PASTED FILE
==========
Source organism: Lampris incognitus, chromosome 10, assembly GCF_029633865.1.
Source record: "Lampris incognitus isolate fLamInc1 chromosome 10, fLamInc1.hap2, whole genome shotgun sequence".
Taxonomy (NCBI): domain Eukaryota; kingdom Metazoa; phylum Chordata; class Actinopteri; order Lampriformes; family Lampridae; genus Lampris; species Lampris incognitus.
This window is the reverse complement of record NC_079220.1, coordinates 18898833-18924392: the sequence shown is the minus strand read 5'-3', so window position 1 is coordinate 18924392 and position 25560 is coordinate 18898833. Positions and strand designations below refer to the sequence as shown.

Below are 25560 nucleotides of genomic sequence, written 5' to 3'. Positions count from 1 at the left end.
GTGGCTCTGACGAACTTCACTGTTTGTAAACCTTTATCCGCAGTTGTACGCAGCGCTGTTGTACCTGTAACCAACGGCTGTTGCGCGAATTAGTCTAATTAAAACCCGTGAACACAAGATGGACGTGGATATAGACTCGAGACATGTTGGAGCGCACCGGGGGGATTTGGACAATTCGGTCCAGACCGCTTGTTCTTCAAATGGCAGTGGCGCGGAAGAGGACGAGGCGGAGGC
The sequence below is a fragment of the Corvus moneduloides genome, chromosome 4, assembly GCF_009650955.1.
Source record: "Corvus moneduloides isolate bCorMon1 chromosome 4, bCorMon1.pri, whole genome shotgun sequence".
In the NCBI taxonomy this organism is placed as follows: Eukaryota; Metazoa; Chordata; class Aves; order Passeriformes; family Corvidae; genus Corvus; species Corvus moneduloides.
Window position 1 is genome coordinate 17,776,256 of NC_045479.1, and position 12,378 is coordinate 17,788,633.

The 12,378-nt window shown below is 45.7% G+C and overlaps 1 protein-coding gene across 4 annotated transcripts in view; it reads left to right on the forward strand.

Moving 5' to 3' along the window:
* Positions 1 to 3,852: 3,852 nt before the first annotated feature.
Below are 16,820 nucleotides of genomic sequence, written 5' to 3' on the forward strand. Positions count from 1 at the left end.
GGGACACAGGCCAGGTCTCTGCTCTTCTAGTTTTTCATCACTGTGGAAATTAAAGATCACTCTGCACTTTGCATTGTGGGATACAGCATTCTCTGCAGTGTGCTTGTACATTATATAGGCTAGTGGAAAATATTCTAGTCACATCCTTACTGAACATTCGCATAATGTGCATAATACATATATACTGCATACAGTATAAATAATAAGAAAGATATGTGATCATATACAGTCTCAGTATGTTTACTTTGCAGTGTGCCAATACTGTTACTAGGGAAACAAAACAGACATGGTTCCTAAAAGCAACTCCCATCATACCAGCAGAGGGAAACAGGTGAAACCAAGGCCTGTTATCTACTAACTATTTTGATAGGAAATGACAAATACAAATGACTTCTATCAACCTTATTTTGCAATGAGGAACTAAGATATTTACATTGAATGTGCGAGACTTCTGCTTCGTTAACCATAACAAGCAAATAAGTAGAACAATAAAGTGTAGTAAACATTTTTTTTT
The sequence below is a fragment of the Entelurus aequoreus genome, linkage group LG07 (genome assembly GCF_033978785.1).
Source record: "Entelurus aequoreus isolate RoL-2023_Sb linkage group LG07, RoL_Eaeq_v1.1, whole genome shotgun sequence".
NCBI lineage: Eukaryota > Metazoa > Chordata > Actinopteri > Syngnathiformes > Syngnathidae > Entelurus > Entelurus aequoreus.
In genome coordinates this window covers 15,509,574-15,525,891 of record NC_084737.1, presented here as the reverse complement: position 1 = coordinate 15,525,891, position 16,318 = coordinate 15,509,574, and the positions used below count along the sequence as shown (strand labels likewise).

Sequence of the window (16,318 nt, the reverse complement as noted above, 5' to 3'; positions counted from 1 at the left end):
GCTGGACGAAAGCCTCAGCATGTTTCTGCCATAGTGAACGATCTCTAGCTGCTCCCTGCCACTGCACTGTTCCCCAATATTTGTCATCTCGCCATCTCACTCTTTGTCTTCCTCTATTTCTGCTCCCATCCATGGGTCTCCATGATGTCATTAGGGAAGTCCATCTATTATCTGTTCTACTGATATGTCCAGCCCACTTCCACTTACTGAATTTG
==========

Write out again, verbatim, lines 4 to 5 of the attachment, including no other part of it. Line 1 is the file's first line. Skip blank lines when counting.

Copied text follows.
This window is the reverse complement of record NC_079220.1, coordinates 18898833-18924392: the sequence shown is the minus strand read 5'-3', so window position 1 is coordinate 18924392 and position 25560 is coordinate 18898833. Positions and strand designations below refer to the sequence as shown.

Below are 25560 nucleotides of genomic sequence, written 5' to 3'. Positions count from 1 at the left end.